1. Layer up
The lynchpin to your winter camping getup is a close-fitting base layer to trap temperature. A pair of polypropylene long johns work terrific as a cheaper alternative. You’ll likewise desire an insulating layer that you can take on and off as you heat up and cool off throughout the day. A down coat, light-weight fleece, or perhaps your favorite wool sweatshirt will get the job done. Your outermost layer ought to protect you from snow, rain, and wind, so choose a shell with weather-proof lining like GoreTex.
Prevent cotton altogether when packing for your trip– it’s no good at wicking wetness, and once it’s wet it can cool you faster than standing naked in the cold.
2. Stay dry
That brings us to a 2nd winter season camping maxim: Stay dry. Water performs heat much better than air does, so damp clothing will rapidly reduce your body temperature. Even developing a sweat can precariously cool you down in the long run. Take it slow and peel off layers to restrict sweating.
Wet feet mean frozen feet, so leave the path runners in your home. When trudging through much deeper snow, water resistant boots and gaiters (along with snowshoes) are a must. If you’ll be treking on top of packed snow, your typical hiking boots with some waterproofing treatment must be great.
In general, it’s much better to overpack than to lack dry clothing– you’ll probably be sorry for loading ultra-light when you slide on that pair of moist socks in the morning.
3. Sleep with your equipment
Keep them in your sleeping bag to dry them out overnight if you have any wet clothing by day’s end. You’ll also wish to cozy up to any devices you brought, as cold temperature levels rapidly drain pipes battery life.
4. Cowboy coffee
If fireside nights are the highlight of any winter camping journey, cold early mornings are the hardest part. The promise of hot coffee will make leaving your sleeping bag a whole lot easier. All you require for a batch of “cowboy coffee” are grounds and hot water. Bring a pot of water to a rolling boil, move it from the heat source, dump in one tablespoon of coffee grounds per cup of water, and let it steep for 10 minutes. The simplest way to settle the premises is to tap the coffee pot with a knife a few times. If you’re feeling up to it, try the classic however riskier technique of swinging the coffee pot in a windmill movement a couple of times to settle the grounds with centripetal force. Once you’re done, put yourself the most well-deserved cup of coffee you have actually ever had.
5. Strategic urination
Experienced winter season campers seem to stress this one. Consume plenty of water, however do not idle when nature comes calling– your body will burn up valuable calories to heat up any urine stored in your bladder. Keep an additional bottle in the camping tent (unmarked at your own hazard) so you don’t have to venture into the cold for a midnight pee. Backpacker magazine put together a list of items that make this winter season camping ritual much easier for women.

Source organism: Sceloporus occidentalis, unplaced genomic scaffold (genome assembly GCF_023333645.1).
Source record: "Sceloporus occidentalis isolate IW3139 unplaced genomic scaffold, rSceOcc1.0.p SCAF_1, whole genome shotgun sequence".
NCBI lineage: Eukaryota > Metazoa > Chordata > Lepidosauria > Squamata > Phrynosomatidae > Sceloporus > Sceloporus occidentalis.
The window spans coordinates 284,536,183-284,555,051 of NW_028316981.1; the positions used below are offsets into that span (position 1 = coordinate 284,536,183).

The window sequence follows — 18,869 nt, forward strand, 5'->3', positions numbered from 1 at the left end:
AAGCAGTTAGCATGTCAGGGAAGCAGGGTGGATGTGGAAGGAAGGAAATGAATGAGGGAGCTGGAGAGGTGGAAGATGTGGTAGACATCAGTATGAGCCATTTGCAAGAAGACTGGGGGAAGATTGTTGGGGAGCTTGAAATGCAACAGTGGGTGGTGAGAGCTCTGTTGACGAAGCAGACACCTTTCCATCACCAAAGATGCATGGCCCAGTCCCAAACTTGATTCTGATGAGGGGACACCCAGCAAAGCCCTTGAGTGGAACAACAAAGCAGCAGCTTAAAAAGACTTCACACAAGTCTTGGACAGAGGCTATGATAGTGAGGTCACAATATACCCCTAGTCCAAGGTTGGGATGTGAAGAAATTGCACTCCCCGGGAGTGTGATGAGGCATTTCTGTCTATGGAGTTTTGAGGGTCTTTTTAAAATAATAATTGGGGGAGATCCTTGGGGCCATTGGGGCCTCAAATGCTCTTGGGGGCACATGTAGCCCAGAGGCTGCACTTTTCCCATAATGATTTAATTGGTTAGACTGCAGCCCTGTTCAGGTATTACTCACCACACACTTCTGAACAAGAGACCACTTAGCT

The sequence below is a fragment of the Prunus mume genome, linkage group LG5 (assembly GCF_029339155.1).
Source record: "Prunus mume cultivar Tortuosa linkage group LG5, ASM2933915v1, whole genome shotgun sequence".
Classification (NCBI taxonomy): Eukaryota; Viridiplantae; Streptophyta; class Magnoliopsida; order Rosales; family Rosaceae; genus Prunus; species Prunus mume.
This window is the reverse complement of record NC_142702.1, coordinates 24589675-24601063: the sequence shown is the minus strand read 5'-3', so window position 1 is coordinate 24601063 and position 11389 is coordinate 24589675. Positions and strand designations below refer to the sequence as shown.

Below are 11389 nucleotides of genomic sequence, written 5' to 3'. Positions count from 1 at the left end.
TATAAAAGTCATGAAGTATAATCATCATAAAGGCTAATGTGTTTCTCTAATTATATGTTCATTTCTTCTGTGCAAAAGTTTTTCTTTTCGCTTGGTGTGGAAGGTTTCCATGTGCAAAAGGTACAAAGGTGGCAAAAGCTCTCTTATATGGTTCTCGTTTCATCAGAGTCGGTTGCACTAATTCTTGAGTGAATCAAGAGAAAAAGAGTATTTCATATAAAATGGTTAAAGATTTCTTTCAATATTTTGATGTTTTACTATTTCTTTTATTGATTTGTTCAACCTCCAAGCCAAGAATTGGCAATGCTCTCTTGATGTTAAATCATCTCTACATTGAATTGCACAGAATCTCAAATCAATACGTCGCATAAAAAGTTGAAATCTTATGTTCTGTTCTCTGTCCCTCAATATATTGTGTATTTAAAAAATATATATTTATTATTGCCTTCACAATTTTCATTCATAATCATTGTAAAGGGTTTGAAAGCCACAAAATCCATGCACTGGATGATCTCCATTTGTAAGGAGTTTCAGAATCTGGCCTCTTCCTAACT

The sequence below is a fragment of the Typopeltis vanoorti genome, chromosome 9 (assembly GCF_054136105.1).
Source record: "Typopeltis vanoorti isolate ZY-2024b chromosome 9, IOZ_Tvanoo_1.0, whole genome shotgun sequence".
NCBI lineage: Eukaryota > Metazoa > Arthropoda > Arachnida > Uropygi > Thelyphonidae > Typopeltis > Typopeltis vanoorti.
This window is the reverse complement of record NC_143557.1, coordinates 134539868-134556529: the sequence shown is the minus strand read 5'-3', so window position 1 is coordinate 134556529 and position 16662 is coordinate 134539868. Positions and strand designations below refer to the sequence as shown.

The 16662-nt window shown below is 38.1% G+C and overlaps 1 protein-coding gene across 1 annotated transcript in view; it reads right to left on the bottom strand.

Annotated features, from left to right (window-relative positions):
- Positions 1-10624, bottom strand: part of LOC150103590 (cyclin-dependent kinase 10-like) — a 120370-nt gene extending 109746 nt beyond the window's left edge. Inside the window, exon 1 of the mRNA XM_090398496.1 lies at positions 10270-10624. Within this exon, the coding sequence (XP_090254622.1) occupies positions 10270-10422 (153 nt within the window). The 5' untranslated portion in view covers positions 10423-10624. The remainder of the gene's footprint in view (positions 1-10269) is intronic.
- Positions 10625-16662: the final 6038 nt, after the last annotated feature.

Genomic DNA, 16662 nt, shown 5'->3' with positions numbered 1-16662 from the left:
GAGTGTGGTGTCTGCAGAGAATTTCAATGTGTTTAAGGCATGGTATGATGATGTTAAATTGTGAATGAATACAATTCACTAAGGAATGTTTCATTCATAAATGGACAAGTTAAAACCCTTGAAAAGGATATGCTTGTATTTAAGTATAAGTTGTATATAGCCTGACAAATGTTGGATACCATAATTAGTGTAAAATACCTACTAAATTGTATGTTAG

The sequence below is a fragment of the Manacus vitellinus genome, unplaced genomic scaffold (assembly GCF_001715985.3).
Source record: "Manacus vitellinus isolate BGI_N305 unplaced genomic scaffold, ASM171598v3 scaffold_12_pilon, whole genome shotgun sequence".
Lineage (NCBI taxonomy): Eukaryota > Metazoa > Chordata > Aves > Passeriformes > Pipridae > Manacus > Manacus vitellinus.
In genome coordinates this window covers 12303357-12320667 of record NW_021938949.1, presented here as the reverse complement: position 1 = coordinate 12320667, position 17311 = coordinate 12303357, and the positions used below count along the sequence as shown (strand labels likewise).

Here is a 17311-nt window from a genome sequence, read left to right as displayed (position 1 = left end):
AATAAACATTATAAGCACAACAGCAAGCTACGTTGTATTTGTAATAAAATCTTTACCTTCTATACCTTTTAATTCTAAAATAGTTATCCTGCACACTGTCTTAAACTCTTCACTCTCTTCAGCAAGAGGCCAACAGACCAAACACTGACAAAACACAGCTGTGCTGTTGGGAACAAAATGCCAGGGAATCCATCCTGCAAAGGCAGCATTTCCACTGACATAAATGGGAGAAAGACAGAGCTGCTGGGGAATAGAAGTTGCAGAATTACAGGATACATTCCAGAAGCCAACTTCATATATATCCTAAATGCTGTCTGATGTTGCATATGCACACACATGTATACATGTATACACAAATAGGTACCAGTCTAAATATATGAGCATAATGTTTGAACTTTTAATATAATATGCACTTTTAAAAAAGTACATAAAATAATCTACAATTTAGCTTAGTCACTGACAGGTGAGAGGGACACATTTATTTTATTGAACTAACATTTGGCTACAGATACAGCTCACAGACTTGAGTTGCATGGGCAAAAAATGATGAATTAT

6. Choose the best sleeping bag
See if you can make do with what you have. You can avoid shelling out for a new winter bag by buying a sleeping-bag liner, which can extend the temperature level ranking of your sleeping bag by 10 to 15 degrees. You’ll want to invest in a 0-degree or lower bag if the anticipated lows are way out of your sleeping bag’s variety.
7. Remember the pad
Sleeping pads aren’t just there for convenience– they keep you off the frozen ground, which saps away your body heat quicker than the air exterior. There are some expensive insulated inflatable sleeping pads out there, however the important part is remaining off the ground, so pick something you can manage that gets the job done.
8. Select your campsite carefully
A lot goes into finding the ideal winter season camping site. As usual, the directing principle is shelter from the components. Avoid the bottom of hills, where cold-air troughs form, and the tops of hills, which can be exposed to wind. Choose a flat site, and compress the snow where you plan to pitch your camping tent by walking on it– jam-packed snow insulates heat much better than loose snow. Make certain the tent is well staked down, and pitch it with the door perpendicular to prevailing winds.
9. Bring a book
Winter nights are long, so you’ll be logging numerous hours in your sleeping bag. Bring a book to pass the time. Take a look at Sierra magazine’s list of last summertime’s finest eco-conscious reads for some ideas.
10. Pitch a tent inside your vehicle
This is an excellent method to remain warm through the night if you intend on automobile outdoor camping in the winter. Rigging a camping tent inside an automobile with clothespins might seem a little harebrained, however I’ve tried it in below-freezing weather condition and discovered that it suffices. The cars and truck provides some included insulation, so it’s worth a try if your outdoor camping equipment can’t rather deal with the weather outside.
If fireside nights are the emphasize of any winter camping trip, cold early mornings are the hardest part. The promise of hot coffee will make getting out of your sleeping bag an entire lot simpler. You can prevent shelling out for a brand-new cold weather bag by buying a sleeping-bag liner, which can extend the temperature level rating of your sleeping bag by 10 to 15 degrees. If the anticipated lows are way out of your sleeping bag’s variety, you’ll want to invest in a 0-degree or lower bag.
Winter season nights are long, so you’ll be logging rather a couple of hours in your sleeping bag.